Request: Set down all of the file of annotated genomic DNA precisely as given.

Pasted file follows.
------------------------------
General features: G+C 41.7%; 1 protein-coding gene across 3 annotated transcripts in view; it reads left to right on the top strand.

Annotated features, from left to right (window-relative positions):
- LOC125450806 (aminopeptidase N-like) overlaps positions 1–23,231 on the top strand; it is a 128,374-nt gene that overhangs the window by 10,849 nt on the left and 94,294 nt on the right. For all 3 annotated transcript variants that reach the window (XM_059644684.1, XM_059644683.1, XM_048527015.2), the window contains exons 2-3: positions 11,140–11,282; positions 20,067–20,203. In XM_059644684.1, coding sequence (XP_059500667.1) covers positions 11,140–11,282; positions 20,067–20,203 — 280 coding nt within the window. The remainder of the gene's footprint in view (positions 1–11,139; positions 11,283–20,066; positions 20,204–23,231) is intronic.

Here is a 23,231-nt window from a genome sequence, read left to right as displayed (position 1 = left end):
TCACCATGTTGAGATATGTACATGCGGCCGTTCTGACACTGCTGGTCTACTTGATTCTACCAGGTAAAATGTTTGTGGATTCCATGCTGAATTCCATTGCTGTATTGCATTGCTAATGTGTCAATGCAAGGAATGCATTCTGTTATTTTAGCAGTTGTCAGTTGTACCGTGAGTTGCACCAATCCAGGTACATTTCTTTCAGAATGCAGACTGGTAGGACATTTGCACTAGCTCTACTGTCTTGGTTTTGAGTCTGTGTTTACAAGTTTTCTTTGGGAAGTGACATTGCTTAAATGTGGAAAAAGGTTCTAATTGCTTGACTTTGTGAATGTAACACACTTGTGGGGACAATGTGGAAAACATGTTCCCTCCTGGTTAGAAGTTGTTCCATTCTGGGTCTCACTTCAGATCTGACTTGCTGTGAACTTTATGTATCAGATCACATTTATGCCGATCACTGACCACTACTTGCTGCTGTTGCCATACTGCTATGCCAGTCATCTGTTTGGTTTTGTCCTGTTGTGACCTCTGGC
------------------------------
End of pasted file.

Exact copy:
General features: G+C 41.7%; 1 protein-coding gene across 3 annotated transcripts in view; it reads left to right on the top strand.

Annotated features, from left to right (window-relative positions):
- LOC125450806 (aminopeptidase N-like) overlaps positions 1–23,231 on the top strand; it is a 128,374-nt gene that overhangs the window by 10,849 nt on the left and 94,294 nt on the right. For all 3 annotated transcript variants that reach the window (XM_059644684.1, XM_059644683.1, XM_048527015.2), the window contains exons 2-3: positions 11,140–11,282; positions 20,067–20,203. In XM_059644684.1, coding sequence (XP_059500667.1) covers positions 11,140–11,282; positions 20,067–20,203 — 280 coding nt within the window. The remainder of the gene's footprint in view (positions 1–11,139; positions 11,283–20,066; positions 20,204–23,231) is intronic.

Here is a 23,231-nt window from a genome sequence, read left to right as displayed (position 1 = left end):
TCACCATGTTGAGATATGTACATGCGGCCGTTCTGACACTGCTGGTCTACTTGATTCTACCAGGTAAAATGTTTGTGGATTCCATGCTGAATTCCATTGCTGTATTGCATTGCTAATGTGTCAATGCAAGGAATGCATTCTGTTATTTTAGCAGTTGTCAGTTGTACCGTGAGTTGCACCAATCCAGGTACATTTCTTTCAGAATGCAGACTGGTAGGACATTTGCACTAGCTCTACTGTCTTGGTTTTGAGTCTGTGTTTACAAGTTTTCTTTGGGAAGTGACATTGCTTAAATGTGGAAAAAGGTTCTAATTGCTTGACTTTGTGAATGTAACACACTTGTGGGGACAATGTGGAAAACATGTTCCCTCCTGGTTAGAAGTTGTTCCATTCTGGGTCTCACTTCAGATCTGACTTGCTGTGAACTTTATGTATCAGATCACATTTATGCCGATCACTGACCACTACTTGCTGCTGTTGCCATACTGCTATGCCAGTCATCTGTTTGGTTTTGTCCTGTTGTGACCTCTGGC